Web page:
Chris Chrisakis fills up

Chris Chrisakis fills up his van at the CITGO at 33rd Street and Greenmount Avenue, where regular was going for $1.97. (Sun photo by Algerina Perna / June 14, 2004)

Consumers are finally getting a breather from the soaring cost of gas.

For the first time in a month, the national average price of gasoline fell to less than $2 a gallon, according to two separate surveys. And the Lundberg Survey reported that the average for all grades fell for the first time this year.

But motorists shouldn't count on too much more relief during the vacation season. Prices - which fell partly in response to expected higher output from the Organization of Petroleum Exporting Countries - won't drop much further for the rest of the summer, experts said.

"The good news is we're down about a nickel since the first of June, and hopefully we're stabilizing a bit for the summer," said John White, manager of government relations for AAA Mid-Atlantic. But, he warned, "It's probably not likely that gas prices will keep falling. ... We probably won't see a significant fall in prices until after Labor Day when we stop driving so much."

The Department of Energy reported yesterday that the average price of regular gasoline broke below the barrier of $2 per gallon for the first time since May 17 to $1.985 a gallon, marking the third weekly decline in price.

AAA's daily Fuel Gauge Report showed a slightly higher average at $1.994 per gallon, the first under $2 since May 18.

The biweekly Lundberg Survey showed the weighted national average price for all three grades of gasoline falling 6.5 cents to $2.04 Friday, after rising more than 59 cents since mid-December.

In Maryland, prices below $2 have become more common, though AAA reported yesterday that the average price of regular was $2.02. Prices often vary by region because of demand and how gasoline is supplied, said Paul Fiore, director of government affairs for the Washington, Maryland, Delaware Service Station and Automotive Repair Association.

The drop at the pumps reflects increased gasoline supplies in the U.S. markets in recent weeks, both from imports and increased domestic production, said Jacob Bournazian, economist with the Energy Department's Energy Information Administration.

Also, wholesale prices have dropped by about 20 cents to 25 cents a gallon since peaking in the middle of May, he said.

"Retail prices are falling," Bournazian said. "We will see them continue to fall, but very gradually during the summer because we're in a high demand period."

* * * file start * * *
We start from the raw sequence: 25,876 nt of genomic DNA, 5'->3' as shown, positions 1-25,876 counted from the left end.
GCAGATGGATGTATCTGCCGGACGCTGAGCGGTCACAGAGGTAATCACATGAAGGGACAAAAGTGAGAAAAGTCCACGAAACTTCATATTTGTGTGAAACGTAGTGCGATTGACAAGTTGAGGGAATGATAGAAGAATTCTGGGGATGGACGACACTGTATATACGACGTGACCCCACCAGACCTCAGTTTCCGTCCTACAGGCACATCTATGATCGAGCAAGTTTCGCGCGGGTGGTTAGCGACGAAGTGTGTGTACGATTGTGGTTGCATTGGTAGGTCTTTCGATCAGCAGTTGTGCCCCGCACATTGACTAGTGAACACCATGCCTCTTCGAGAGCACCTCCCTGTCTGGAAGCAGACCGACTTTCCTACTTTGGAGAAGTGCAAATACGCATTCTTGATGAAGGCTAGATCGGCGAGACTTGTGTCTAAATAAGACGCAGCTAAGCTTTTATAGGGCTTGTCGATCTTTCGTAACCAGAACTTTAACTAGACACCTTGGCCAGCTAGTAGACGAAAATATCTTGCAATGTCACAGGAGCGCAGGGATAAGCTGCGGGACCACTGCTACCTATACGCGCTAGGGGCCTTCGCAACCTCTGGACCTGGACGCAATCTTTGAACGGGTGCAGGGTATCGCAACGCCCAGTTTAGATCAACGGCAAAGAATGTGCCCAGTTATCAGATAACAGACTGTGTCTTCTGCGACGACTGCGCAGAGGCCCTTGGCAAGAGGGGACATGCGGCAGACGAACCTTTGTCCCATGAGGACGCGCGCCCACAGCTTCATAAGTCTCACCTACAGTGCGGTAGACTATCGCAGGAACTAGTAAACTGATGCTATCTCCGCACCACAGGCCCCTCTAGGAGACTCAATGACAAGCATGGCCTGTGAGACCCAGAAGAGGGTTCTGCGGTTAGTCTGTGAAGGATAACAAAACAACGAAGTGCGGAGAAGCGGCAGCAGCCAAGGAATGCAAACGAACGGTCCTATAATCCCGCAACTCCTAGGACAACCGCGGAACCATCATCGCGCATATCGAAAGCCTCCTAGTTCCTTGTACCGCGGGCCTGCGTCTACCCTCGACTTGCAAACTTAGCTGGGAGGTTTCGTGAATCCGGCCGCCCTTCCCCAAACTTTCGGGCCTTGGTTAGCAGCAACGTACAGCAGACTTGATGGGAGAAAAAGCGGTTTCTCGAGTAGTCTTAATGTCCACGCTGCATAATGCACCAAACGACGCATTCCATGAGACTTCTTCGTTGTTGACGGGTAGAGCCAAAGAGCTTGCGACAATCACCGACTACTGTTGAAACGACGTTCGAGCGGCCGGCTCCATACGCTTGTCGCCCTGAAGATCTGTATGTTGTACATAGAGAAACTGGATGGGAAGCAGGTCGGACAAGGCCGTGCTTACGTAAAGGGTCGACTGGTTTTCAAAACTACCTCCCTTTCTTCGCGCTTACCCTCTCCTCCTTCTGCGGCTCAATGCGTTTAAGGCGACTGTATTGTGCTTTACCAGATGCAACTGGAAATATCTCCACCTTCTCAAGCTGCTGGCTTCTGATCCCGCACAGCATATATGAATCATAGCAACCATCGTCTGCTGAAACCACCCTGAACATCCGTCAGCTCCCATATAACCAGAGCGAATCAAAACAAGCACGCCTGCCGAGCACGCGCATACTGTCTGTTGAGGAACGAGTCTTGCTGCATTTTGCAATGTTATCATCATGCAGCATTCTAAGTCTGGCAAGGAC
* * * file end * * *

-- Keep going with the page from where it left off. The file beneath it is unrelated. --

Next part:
He predicted pump prices would fall another 15 cents over the next eight to 10 weeks, then even further once demand drops off in September.

Despite record high demand for gasoline during the spring, "the market has shown the ability to meet demand with increased imports and higher production," he said.

Drop in crude price

Wholesale prices have been pushed down by a decline in crude oil prices, which have fallen from highs of more than $40 per barrel in recent weeks.

Oil prices fell to their lowest levels in more than a month last week, with the July contract for light sweet crude slipping below $37 per barrel on the New York Mercantile Exchange for the first time since the end of April. World oil prices have eased after OPEC announced this month that it would increase production this summer to help stabilize prices.

All of that is good news for consumers, as well as for service-station dealers, who say their profit margins have been squeezed by the higher prices as volume drops off.

Mike Kolasinski, a dealer who runs the White Marsh Shell on Pulaski Highway, has been able to lower the price of regular gasoline from a high of $2.07 per gallon on June 3 to $1.97 per gallon as his costs have come down. Yesterday, he was offering a promotion of $1.93 per gallon.

"It's not a benefit when prices go up for dealers," said Kolasinski. "I'm in a very, very competitive area. These super-conglomerates like Sheetz and Wawa and Royal Farms, they can give their gas away to get people in the store. If you price too high, you're not going to pump any gas.